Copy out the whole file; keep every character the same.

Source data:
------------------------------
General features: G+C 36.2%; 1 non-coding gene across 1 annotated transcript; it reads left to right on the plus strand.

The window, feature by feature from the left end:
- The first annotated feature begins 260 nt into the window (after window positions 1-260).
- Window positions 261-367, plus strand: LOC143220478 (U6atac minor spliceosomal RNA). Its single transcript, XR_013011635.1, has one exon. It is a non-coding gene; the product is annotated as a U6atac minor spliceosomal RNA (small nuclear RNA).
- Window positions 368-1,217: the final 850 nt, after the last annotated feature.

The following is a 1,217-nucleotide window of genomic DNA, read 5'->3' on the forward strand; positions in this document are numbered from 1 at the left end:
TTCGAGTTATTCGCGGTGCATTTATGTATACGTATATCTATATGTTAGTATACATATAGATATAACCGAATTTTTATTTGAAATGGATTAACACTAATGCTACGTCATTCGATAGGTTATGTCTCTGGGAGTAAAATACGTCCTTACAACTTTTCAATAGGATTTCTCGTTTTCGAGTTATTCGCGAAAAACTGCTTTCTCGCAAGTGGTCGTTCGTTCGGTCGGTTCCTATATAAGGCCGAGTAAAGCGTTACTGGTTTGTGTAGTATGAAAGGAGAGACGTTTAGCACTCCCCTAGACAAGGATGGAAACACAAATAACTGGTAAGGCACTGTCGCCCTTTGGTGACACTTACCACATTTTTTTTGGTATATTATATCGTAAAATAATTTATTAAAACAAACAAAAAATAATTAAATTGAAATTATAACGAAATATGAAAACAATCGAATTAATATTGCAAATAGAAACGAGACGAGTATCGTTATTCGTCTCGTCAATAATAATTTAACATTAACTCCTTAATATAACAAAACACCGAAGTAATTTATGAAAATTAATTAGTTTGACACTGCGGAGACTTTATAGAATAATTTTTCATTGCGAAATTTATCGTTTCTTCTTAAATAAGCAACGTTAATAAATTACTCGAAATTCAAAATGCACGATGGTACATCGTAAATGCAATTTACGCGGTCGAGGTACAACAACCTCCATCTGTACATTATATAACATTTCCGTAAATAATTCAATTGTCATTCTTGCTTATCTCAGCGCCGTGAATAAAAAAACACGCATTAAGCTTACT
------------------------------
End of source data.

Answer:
General features: G+C 36.2%; 1 non-coding gene across 1 annotated transcript; it reads left to right on the plus strand.

The window, feature by feature from the left end:
- The first annotated feature begins 260 nt into the window (after window positions 1-260).
- Window positions 261-367, plus strand: LOC143220478 (U6atac minor spliceosomal RNA). Its single transcript, XR_013011635.1, has one exon. It is a non-coding gene; the product is annotated as a U6atac minor spliceosomal RNA (small nuclear RNA).
- Window positions 368-1,217: the final 850 nt, after the last annotated feature.

The following is a 1,217-nucleotide window of genomic DNA, read 5'->3' on the forward strand; positions in this document are numbered from 1 at the left end:
TTCGAGTTATTCGCGGTGCATTTATGTATACGTATATCTATATGTTAGTATACATATAGATATAACCGAATTTTTATTTGAAATGGATTAACACTAATGCTACGTCATTCGATAGGTTATGTCTCTGGGAGTAAAATACGTCCTTACAACTTTTCAATAGGATTTCTCGTTTTCGAGTTATTCGCGAAAAACTGCTTTCTCGCAAGTGGTCGTTCGTTCGGTCGGTTCCTATATAAGGCCGAGTAAAGCGTTACTGGTTTGTGTAGTATGAAAGGAGAGACGTTTAGCACTCCCCTAGACAAGGATGGAAACACAAATAACTGGTAAGGCACTGTCGCCCTTTGGTGACACTTACCACATTTTTTTTGGTATATTATATCGTAAAATAATTTATTAAAACAAACAAAAAATAATTAAATTGAAATTATAACGAAATATGAAAACAATCGAATTAATATTGCAAATAGAAACGAGACGAGTATCGTTATTCGTCTCGTCAATAATAATTTAACATTAACTCCTTAATATAACAAAACACCGAAGTAATTTATGAAAATTAATTAGTTTGACACTGCGGAGACTTTATAGAATAATTTTTCATTGCGAAATTTATCGTTTCTTCTTAAATAAGCAACGTTAATAAATTACTCGAAATTCAAAATGCACGATGGTACATCGTAAATGCAATTTACGCGGTCGAGGTACAACAACCTCCATCTGTACATTATATAACATTTCCGTAAATAATTCAATTGTCATTCTTGCTTATCTCAGCGCCGTGAATAAAAAAACACGCATTAAGCTTACT